How to Establish Realistic Expectations for Kids

Realistic expectations of your child
Andy Ryan / Taxi / Getty Images

Establishing realistic expectations for children can be a bit complicated at times. Set the bar too high and you’re child could suffer the consequences of being under too much pressure. But, if you don’t set high enough expectations, you won’t encourage your child to reach her greatest potential.

Establish Realistic Expectations

The research is pretty clear – kids usually perform up to their parents’ expectations.

If you expect your child to be an honor roll student, there’s a good chance she’ll be on the honor roll. If however, you expect your child to just scrape by in school, her grades aren’t likely to exceed your expectations.

When a child knows you believe in her, she’s more likely to believe in herself. Saying, “I think you can get good grades,” is likely to motivate her to study hard and put in more effort to meet your expectations. It’s good to have high enough expectations that your child feels challenged.

Those expectations extend beyond academics as well. If you expect your child to be a good athlete, she’ll likely practice longer and work harder to become better. The same goes for playing a musical instrument, performing in a play, or learning a new skill.

Similarly, kids will behave according to your expectation. If you expect your child to treat others with kindness and respect, she’ll likely conduct herself appropriately.

If however, you expect her to be rude and argumentative, she’s likely to behave accordingly.

While high expectations are good, putting too much pressure on a child can be harmful. If your child struggles academically and you insist she should get straight A's, you won’t be doing her any favors. Similarly, if you’ve got a clumsy child on your hands and you insist she should be on the all-star team, she may develop self-esteem issues.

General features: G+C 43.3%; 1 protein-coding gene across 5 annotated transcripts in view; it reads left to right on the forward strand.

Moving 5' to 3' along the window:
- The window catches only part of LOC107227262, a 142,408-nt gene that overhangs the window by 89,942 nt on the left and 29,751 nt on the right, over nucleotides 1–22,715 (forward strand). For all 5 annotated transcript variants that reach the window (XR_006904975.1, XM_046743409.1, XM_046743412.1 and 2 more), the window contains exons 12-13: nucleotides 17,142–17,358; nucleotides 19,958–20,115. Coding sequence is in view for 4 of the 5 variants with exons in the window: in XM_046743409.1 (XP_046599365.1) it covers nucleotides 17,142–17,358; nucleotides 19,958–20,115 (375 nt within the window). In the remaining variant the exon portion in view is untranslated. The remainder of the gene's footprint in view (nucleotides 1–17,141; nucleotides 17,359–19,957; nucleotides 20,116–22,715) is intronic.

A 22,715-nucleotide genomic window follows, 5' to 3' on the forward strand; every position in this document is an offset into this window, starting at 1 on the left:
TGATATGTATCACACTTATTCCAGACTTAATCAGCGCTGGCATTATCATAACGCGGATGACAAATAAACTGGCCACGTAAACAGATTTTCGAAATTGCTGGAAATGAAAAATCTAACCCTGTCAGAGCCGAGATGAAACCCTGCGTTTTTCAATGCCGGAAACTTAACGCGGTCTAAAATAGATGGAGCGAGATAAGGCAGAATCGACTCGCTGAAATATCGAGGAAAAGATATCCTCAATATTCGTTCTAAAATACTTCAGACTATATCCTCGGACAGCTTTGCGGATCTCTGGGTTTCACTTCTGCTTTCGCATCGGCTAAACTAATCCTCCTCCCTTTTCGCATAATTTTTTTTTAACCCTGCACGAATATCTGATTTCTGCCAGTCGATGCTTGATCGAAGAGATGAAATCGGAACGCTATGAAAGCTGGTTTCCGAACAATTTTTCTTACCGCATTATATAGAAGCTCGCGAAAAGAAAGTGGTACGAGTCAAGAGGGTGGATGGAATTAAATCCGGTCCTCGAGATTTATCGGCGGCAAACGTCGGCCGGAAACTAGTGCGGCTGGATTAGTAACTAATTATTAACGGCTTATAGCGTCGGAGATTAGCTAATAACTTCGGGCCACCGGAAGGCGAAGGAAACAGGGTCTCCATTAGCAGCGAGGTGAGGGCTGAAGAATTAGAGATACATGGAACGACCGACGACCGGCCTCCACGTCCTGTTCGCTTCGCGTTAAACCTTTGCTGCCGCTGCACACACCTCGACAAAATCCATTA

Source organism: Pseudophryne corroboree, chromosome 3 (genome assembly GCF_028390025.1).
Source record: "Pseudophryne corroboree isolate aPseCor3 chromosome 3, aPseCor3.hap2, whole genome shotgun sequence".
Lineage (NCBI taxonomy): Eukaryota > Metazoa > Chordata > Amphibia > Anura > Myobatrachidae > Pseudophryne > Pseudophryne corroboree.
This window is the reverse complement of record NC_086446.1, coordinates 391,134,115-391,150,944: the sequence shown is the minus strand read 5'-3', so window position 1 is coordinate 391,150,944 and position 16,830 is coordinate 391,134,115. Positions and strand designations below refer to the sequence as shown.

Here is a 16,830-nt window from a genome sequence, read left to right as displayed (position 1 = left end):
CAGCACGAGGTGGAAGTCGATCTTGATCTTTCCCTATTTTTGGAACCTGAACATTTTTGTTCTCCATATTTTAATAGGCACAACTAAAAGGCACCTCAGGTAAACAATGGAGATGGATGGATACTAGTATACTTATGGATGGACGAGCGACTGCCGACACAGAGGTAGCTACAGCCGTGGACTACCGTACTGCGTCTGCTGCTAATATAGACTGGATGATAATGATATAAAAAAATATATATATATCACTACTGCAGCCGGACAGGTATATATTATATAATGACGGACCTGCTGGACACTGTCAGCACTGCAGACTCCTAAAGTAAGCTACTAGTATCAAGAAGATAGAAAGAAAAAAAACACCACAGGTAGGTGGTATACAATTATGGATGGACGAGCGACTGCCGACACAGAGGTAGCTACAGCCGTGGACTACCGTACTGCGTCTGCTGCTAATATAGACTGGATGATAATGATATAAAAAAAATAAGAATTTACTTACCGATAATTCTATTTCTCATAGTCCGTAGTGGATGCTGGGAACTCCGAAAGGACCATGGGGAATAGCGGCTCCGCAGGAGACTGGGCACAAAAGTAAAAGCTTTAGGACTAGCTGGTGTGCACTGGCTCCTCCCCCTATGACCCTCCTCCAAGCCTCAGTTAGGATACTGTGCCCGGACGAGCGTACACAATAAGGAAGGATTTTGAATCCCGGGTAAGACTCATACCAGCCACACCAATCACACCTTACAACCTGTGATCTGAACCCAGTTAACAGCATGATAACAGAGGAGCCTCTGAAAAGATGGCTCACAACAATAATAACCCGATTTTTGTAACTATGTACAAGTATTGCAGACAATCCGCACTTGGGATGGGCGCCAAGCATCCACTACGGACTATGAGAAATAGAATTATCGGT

Here are seven ways to create realistic expectations for your child:

1. Examine the reason for your expectation. It’s important to ask – and answer honestly – whether your expectation are about your child’s needs or your needs. For example, do you want her to be the best singer in the talent show because it would make you feel good about all those lessons you paid for over the years? Or is it because you think it’s something she truly wants to do?

2. Consider your child’s temperament. There needs to be a balance between accepting your child for who she is and wanting her to grow better. You may have a child who just isn’t academically gifted or perhaps she won’t ever be a start athlete. Trying to force her to become something she’s not will only create a lot of additional problems.

3. Praise your child’s efforts instead of the outcome. Use praise to build character, rather than inflate your child’s ego. Reserve most of your compliments for your child’s efforts. Instead of saying, “Great job today! You scored the most points of anyone on the whole team,” try saying, “You really hustled today and it showed!”

4. Avoid comparing your child to other children. Encourage your child to compete against herself, rather than other people all the time.

Rather than saying, “You got a better grade on your math test than Susie!” say, “You really improved your score compared to your last math test.”

5. Don’t exaggerate. Saying things like, “You’re the smartest kid in your whole school,” or “You’re the best soccer player on the field,” will only backfire. Keep your praise realistic.

6. Ask your child to judge her performance. Before you offer feedback, ask your child how she feels about her performance. Whether you’re looking at her report card or you’re talking about her dance recital, learning how she feels about it can give you insight into her expectations for herself.

7. Monitor your child’s self-esteem. Kids feel good about themselves when parents have appropriate expectations. If you put too much pressure – or not enough pressure – on your child, she’s likely to feel bad about herself. If she seems confident and she’s willing to keep learning and trying new things, take it as a sign your expectations are realistic.

Continue Reading